November 19, 2012
Dear brothers and sisters,
I am taking the good news today from Matthew 16:26-28.
“What profit would there be for one to gain the whole world and forfeit his life? Or what can one give in exchange for his life? For the Son of man will come with his angels in his Father’s glory, and then he will repay everyone according to his conduct. Amen, I say to you, there are some standing here who will not taste death until they see they Son of Man coming in his kingdom.”
There are a couple of things of interest to me here. The Douay-Rheims Version, the English translation predating the King James Version, uses the word “soul” for “life.” To me that makes more sense. My life is transitory, but my soul is eternal unless I am denied the kingdom of heaven. What is there that is worth my losing my soul? Or what would I be willing to give in exchange for my soul? Philosophers, poets, dramatists, and other authors of literature across the millennia have all come to the same conclusion: nothing. There is nothing more important, more valuable, than my soul — that amorphous part of me that God created and desires to reach its full potential in co-creating His kingdom on earth. I can amass sums of money and material things. I can accrue and utilize power of all kinds. I can stubbornly cling to life through artificial means. They make no difference to God unless I have misappropriated these things to the detriment of others or to the estrangement of my relationships with others. Then I will be judged accordingly. Loving God with my whole heart and mind and soul and body is the only thing that matters. That’s what Jesus is saying to me again in a different way so that maybe he can get me to understand the message.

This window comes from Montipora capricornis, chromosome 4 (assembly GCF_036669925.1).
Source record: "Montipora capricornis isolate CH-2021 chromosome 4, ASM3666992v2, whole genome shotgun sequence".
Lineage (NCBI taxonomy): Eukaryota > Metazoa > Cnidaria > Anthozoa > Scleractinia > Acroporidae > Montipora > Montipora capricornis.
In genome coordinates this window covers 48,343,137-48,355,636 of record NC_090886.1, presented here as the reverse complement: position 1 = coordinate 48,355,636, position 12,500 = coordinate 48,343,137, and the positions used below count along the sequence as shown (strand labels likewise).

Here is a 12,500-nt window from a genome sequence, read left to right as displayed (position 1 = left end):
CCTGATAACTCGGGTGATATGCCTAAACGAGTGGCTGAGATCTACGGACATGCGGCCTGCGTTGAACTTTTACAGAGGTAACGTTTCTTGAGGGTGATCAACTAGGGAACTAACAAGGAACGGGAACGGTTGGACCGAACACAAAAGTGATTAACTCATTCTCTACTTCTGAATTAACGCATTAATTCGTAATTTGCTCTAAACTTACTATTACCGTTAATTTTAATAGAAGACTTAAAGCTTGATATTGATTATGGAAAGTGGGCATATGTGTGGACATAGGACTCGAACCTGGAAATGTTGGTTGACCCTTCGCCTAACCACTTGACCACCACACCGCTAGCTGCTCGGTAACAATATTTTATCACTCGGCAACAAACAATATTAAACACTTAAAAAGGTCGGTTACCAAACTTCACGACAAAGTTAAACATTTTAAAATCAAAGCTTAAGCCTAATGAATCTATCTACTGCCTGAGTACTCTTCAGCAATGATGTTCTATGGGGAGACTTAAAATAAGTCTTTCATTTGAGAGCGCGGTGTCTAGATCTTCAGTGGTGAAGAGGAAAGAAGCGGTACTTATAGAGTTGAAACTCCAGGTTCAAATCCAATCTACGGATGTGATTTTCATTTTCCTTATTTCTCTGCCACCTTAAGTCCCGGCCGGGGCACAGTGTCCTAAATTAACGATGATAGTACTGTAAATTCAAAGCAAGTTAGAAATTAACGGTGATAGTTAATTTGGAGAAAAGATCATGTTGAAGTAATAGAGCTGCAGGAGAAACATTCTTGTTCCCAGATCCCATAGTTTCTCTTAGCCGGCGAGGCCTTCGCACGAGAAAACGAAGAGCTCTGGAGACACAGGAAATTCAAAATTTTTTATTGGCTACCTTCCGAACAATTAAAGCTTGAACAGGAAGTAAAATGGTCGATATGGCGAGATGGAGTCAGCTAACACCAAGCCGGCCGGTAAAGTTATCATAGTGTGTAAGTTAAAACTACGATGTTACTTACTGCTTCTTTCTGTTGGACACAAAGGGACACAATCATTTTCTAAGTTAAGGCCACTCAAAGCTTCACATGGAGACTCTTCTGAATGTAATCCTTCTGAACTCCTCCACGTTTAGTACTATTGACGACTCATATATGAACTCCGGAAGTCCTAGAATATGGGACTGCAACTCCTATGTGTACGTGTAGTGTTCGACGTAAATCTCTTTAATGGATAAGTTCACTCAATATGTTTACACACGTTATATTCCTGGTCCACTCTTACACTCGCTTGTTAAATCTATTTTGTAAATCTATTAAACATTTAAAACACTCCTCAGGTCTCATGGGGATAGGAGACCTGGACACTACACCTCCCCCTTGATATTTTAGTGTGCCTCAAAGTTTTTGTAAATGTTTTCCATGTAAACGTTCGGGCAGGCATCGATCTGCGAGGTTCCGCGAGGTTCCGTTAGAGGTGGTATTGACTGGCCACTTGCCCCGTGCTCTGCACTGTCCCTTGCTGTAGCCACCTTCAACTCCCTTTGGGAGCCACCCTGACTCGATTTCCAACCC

Matthew writes as if Jesus’ second coming was imminent. He was writing for his community that was severely persecuted, so he wrote with a sense of urgency. It’s not that this message doesn’t have urgency for us today, but we don’t have the same sense that Jesus is coming literally in the next few days, or weeks, or months. The passing of so many years has diluted that sense of urgency for us. Mark puts the same idea in slightly different words coming from the mouth of Jesus: “Amen, I say to you, there are some standing here who will not taste death until they see that the kingdom of God has come in power.” That doesn’t convey the same sense of the arrival of Jesus in a cloud of glory. As Barclay notes, there were some “standing there who saw the coming of the Spirit at the day of Pentecost. There were those who were to see Gentile and Jew swept into the Kingdom; they were to see the tide of the Christian message sweep across Asia Minor and cover Europe until it reached Rom. Well within the life-time of those who heard Jesus speak, the Kingdom came with power.”
I, too, have experienced the power of the kingdom of God from time to time over the years, particularly when people of faith come together to accomplish His will. I think Mark had it right. He was writing probably about a decade before Matthew and may have been closer to those who walked with Jesus such as Peter. God uses us to effect His power and to bring into being His kingdom on earth. We don’t have to wait until Jesus comes again to experience the power of the kingdom. Neither do we have to wait until death. We are given opportunities all through our lives and we make decisions all through our lives to redeem our souls. It is how we use those opportunities and in the decisions we make to express our souls that we will be judged, that we will be repaid many times over.